FSA replies to Treasury’s allegations of failure

Daily news headlines

LONDON – The UK Financial Services Authority (FSA) has released a statement in its defence over the Northern Rock affair after the Treasury Committee of the House of Commons’ report The run on the rock said it failed in its duty as financial supervisor, contributing to the UK’s first bank run in almost 150 years.

In a statement the FSA states: “As we have already acknowledged publicly, there were clearly supervisory failings in relation to Northern Rock and we are already addressing these. We intend to study carefully the Committee’s report and will respond more fully in due course. The report will inform our input into the Tripartite Authorities’ wider consideration of reform, which is currently underway.”

The Treasury’s report concluded that Northern Rock’s directors were primarily to blame for pursuing “a reckless business strategy” that was excessively reliant on funding from the wholesale market.

It went on to say the FSA had failed as a regulator, and recommended reform both of the FSA and the Bank of England, and in particular the creation of new posts to improve communications between the Treasury, the Bank of England and the FSA – the three arms of Britain’s tripartite financial authorities.

“The FSA appears to have systematically failed in its duty and this failure contributed significantly to the difficulties and risks to the public purse that have followed,” says John McFall, chairman of the Treasury Committee.

The Treasury said the affair had been marred by poor communication and lack of planning when the authorities and those at the Northern Rock ought to have “strained every sinew” to promptly announce, finalise and initiate the emergency operations launched to save the ailing bank and protect public money.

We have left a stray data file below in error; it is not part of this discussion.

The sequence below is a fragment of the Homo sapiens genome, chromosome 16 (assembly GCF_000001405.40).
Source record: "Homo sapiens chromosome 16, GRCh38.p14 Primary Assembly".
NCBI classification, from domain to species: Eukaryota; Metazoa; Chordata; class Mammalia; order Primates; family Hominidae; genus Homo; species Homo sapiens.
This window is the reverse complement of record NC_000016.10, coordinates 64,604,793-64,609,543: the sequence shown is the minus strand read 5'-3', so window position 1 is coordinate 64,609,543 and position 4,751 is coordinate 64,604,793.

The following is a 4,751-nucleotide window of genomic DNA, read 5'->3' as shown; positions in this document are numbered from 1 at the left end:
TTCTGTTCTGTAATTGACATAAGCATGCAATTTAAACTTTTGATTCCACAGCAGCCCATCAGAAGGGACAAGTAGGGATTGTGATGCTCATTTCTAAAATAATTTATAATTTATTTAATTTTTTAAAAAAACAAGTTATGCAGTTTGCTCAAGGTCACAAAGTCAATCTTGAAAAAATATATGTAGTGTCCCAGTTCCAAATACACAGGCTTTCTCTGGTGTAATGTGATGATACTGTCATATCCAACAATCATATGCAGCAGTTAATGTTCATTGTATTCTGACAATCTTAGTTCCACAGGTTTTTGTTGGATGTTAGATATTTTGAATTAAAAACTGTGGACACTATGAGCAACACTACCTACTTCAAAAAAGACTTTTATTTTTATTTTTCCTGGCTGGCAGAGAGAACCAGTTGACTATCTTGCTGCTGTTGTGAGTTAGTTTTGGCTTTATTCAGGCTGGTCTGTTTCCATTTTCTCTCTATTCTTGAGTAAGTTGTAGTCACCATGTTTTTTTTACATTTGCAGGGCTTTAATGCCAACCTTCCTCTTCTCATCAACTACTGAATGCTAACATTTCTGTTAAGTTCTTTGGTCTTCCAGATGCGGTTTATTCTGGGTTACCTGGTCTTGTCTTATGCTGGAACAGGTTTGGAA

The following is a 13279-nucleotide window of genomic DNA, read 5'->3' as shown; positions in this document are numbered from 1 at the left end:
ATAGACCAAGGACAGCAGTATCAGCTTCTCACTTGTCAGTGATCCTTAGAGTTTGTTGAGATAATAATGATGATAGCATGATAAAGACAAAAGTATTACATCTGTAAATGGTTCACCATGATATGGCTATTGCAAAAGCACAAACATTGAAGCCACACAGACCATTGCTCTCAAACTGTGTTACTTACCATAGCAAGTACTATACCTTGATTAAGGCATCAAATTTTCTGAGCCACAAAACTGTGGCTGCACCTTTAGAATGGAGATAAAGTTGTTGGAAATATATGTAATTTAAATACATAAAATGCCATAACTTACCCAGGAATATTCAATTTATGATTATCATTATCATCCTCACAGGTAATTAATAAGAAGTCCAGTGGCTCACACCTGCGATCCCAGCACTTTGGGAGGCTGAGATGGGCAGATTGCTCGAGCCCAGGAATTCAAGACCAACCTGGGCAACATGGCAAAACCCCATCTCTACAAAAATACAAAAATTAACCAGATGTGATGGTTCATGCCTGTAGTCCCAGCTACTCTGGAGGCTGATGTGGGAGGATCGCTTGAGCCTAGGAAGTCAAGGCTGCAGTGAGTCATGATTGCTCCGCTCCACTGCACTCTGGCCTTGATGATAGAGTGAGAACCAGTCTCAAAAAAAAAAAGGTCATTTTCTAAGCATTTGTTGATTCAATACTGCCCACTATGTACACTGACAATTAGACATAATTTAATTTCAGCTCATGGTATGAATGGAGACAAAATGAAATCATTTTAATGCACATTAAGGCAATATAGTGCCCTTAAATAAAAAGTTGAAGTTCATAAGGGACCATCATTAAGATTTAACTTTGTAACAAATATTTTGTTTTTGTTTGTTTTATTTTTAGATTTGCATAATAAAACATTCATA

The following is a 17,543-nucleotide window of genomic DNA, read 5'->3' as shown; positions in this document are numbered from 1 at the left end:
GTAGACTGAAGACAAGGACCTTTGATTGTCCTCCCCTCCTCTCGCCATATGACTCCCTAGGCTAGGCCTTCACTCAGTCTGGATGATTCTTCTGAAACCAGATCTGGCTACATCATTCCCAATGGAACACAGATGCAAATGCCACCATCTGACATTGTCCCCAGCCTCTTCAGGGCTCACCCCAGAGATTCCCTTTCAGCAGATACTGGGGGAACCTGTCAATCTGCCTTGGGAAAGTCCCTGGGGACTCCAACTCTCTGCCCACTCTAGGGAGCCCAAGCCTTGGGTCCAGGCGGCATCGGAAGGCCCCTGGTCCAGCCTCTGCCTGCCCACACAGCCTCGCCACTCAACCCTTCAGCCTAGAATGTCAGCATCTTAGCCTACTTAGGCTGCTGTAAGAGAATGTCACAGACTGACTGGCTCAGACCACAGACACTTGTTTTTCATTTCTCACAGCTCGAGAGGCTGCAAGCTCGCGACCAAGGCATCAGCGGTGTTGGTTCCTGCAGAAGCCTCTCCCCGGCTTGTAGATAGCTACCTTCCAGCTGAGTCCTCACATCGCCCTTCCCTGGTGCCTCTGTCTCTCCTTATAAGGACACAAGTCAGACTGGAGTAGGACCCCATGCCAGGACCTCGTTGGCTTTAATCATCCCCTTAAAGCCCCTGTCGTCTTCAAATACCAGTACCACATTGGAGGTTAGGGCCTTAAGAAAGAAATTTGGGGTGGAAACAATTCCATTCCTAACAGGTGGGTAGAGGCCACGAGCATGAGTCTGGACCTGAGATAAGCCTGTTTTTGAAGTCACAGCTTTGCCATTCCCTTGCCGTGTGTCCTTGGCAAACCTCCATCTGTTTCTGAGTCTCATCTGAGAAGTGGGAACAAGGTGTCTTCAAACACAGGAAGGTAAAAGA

“Planning must begin immediately so that on any future occasion it is known who will speak for the authorities and that their message is clear and reassuring. A strong co-ordinating influence from one office will surely help with this,” says McFall.

  • LinkedIn  
  • Save this article
  • Print this page  

Only users who have a paid subscription or are part of a corporate subscription are able to print or copy content.

To access these options, along with all other subscription benefits, please contact [email protected] or view our subscription options here: http://subscriptions.risk.net/subscribe

You are currently unable to copy this content. Please contact [email protected] to find out more.

You need to sign in to use this feature. If you don’t have a Risk.net account, please register for a trial.

Sign in
You are currently on corporate access.

To use this feature you will need an individual account. If you have one already please sign in.

Sign in.

Alternatively you can request an individual account here: